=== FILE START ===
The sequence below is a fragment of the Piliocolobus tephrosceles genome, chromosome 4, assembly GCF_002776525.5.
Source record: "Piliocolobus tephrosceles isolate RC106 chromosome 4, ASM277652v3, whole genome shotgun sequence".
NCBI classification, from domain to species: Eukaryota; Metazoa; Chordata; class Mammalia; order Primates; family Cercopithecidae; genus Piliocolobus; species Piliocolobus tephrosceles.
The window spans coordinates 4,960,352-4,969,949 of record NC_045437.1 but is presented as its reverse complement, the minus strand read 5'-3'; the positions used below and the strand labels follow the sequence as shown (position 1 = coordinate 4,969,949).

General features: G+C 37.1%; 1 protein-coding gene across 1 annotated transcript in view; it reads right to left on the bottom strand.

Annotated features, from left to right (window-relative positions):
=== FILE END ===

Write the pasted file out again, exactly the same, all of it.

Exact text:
The sequence below is a fragment of the Piliocolobus tephrosceles genome, chromosome 4, assembly GCF_002776525.5.
Source record: "Piliocolobus tephrosceles isolate RC106 chromosome 4, ASM277652v3, whole genome shotgun sequence".
NCBI classification, from domain to species: Eukaryota; Metazoa; Chordata; class Mammalia; order Primates; family Cercopithecidae; genus Piliocolobus; species Piliocolobus tephrosceles.
The window spans coordinates 4,960,352-4,969,949 of record NC_045437.1 but is presented as its reverse complement, the minus strand read 5'-3'; the positions used below and the strand labels follow the sequence as shown (position 1 = coordinate 4,969,949).

General features: G+C 37.1%; 1 protein-coding gene across 1 annotated transcript in view; it reads right to left on the bottom strand.

Annotated features, from left to right (window-relative positions):